James woke up a little more with that, “Uh, haha, I don’t think so.”
“Are you afraid of children?”
“Um, I never held one before. We — I thought about having them before. I just wasn’t sure if I was man enough, you know?”
“I saw you knock a UFO out of the air and gut it like a surfaced graboid. I have a feeling you’re man enough.”
James almost chuckled, “Thanks. What happened to their dad?”
“I killed him the second night he thought he could treat me like a punching bag.”
I guess that’s better than, ‘Deborah killed them.’
“Sorry if that’s, too much. Deborah said you people are a little more civilized than us.”
“Yeah, normally she says we’re just soft, or weak.”
“I wouldn’t mind raising these two in a place like that.”
“Don’t worry, I plan on helping with that.”
Megan sounded doubtful, “Really?”
James stumbled, “Oh, well, as in, I’m going to get you, us, all of us… here… back to Anthill. I don’t really know how to raise… you know. You know.”
“I am overwhelmed with your confidence…”
James glanced over. He wasn’t sure if his eyes were adjusting to the darker interior, or if it was wishful thinking. Megan seemed to be genuinely smiling.
The quiet drive stretched on. James felt the clutches of sleep digging into him again.
Megan interrupted James’ sleep-driving again, “What’s your chief like?”
“Chief? Oh, we don’t have one chief. Our people vote for a group of five leaders. Peacefully. Not like what… most tribes do, I think. Were you, one of those, tribes?”
“If someone wanted to be the leader, they required voters to stand behind them. Then the challenger would fight the chief. They fight until they knock each other down. Each time someone gets knocked down, a voter moves away. Whoever runs out of voters first, loses.” Megan sounded genuinely curious, “Is that peaceful?”
James shrugged, “Yeah, we kinda do it that way. Just less, hitting, more talking.”
“What kind of talking?”
“Like, what our town should do to make sure we don’t ruin our water supply. How many resources we should devote to exploring the sand.”
“Sounds nice. Our chief just tells us which direction we should move and makes up a pecking order.”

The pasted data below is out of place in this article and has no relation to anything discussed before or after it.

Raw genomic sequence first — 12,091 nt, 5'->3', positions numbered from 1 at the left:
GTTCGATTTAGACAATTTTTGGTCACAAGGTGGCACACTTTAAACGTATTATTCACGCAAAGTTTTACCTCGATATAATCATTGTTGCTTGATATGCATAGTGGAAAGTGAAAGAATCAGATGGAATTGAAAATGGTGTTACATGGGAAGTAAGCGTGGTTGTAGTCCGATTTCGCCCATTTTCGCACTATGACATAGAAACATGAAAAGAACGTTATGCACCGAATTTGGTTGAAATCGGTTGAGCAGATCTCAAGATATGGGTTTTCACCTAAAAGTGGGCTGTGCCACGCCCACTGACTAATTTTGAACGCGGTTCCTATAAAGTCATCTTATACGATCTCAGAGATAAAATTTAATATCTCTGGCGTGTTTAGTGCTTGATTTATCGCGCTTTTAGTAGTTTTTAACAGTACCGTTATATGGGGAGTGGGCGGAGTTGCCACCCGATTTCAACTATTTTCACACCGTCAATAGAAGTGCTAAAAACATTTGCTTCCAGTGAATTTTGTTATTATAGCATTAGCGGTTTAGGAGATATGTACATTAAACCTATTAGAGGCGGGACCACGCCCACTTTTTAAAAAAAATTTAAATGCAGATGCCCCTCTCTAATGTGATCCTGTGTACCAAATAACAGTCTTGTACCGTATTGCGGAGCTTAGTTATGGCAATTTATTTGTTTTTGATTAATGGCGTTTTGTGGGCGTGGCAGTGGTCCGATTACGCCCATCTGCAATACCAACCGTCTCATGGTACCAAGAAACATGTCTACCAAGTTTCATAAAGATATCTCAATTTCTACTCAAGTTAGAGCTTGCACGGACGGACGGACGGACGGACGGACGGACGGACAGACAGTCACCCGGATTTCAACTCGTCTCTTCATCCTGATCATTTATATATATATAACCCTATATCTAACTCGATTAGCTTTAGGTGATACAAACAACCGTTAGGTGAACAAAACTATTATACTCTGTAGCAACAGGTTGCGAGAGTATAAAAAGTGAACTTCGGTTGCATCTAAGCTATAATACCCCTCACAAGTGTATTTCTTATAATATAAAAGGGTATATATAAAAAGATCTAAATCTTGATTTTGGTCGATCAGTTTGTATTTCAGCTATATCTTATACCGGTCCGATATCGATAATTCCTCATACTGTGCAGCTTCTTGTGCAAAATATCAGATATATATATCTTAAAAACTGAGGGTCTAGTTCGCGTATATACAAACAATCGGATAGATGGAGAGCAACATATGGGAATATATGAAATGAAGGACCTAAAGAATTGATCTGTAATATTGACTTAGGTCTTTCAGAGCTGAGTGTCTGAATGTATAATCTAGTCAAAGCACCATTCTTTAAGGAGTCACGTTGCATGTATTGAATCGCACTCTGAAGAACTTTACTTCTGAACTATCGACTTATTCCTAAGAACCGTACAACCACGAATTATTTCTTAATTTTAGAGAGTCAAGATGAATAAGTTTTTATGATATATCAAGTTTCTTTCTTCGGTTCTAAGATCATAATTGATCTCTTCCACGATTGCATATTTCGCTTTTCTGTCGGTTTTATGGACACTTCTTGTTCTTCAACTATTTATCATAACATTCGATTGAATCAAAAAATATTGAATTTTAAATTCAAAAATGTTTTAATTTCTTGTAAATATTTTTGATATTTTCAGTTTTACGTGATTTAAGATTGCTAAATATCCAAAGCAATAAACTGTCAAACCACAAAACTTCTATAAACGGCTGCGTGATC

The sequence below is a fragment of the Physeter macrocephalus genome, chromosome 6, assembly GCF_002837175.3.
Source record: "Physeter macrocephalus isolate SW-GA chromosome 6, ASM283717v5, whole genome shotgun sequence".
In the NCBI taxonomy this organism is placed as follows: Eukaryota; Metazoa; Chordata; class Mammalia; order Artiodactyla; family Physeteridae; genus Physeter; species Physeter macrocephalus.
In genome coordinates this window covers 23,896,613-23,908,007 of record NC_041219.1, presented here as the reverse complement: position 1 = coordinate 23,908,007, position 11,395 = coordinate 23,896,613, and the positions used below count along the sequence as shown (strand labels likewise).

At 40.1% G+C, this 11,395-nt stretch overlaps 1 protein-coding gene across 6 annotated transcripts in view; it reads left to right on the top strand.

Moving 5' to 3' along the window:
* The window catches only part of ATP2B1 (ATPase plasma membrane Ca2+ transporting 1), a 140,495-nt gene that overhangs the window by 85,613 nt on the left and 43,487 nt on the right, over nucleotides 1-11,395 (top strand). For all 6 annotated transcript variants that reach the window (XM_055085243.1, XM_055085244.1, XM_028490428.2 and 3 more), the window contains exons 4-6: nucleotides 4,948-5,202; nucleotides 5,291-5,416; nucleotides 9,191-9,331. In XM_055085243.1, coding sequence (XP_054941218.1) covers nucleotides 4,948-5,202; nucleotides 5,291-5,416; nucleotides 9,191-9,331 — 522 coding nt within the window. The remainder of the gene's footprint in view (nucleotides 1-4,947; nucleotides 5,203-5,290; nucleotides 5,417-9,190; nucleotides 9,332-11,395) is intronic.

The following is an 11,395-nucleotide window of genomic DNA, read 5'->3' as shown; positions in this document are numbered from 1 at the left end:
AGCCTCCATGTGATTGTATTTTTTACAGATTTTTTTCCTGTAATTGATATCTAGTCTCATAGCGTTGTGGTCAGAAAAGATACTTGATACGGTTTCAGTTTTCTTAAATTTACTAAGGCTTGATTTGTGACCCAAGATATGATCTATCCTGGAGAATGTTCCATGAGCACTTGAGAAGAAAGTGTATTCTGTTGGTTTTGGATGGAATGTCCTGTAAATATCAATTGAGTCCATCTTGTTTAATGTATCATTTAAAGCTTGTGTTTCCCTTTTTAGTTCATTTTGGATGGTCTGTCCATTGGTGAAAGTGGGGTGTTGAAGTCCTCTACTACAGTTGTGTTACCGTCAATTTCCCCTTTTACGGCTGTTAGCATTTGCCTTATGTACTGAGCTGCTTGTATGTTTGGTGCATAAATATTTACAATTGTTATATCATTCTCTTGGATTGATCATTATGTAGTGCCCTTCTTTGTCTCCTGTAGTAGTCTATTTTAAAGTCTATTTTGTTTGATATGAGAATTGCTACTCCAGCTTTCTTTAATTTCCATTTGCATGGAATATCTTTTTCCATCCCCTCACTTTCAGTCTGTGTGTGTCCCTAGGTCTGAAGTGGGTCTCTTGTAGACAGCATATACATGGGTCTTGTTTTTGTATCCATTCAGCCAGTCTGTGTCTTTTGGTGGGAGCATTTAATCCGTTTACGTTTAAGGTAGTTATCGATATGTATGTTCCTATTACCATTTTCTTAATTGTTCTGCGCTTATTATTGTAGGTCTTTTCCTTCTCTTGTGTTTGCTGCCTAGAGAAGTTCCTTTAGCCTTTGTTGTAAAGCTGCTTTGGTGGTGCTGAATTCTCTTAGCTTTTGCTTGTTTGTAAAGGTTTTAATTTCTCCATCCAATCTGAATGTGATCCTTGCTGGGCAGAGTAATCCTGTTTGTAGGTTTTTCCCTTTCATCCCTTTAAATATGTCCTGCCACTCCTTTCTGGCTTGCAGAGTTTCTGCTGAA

“We still have that too. I guess there’s always a food chain.”
“Do you have slaves?”
“No. Did you?”
“Yeah. Ours volunteered, if that makes it any better.”
“Better than the Dust Giants.”
“Wow. Thanks. That’s a real high bar you set there.” Megan seemed to hesitate, “James?”
“What if we’re in the Giants’ territory?”
Then we’ll need a faster car. “Do you think these vamps would set up their home so close to those animals? I mean, we’re still close to this, Manor, right?”
“I didn’t track the distance, I just drove as fast as I could.”
Angelica sniffled, signaling Megan to sigh, “Must be midnight.”
The tiny baby started a soft cry, gradually growing louder and louder. Megan didn’t unbuckle herself as she lifted her baggy shirt to drape it over her shoulder. James made sure to look ahead as Megan lifted Angelica to her breast. The baby’s cry was muffled at first, but quickly transformed into a gentle suckling.
James cleared his throat again, “Is that just a saying, or is this a, uh, routine?”
“Definitely a routine. Tommy used to wake up hungry around the same time. Either something runs in the branch, or my body has a schedule they figured out.”
“Mom?” Tommy’s tiny voice cracked awake, “I’m thirsty.”
Oh no. He’s too old for that, right?
Megan cooed the boy, “Sit up Tommy.”
James only looked over with his eyes.
Megan revealed a canteen with her free hand, “Drink it slowly. Do you remember how we used to drink water before the fountain?”
Tommy sounded annoyed and tired, “Yes.”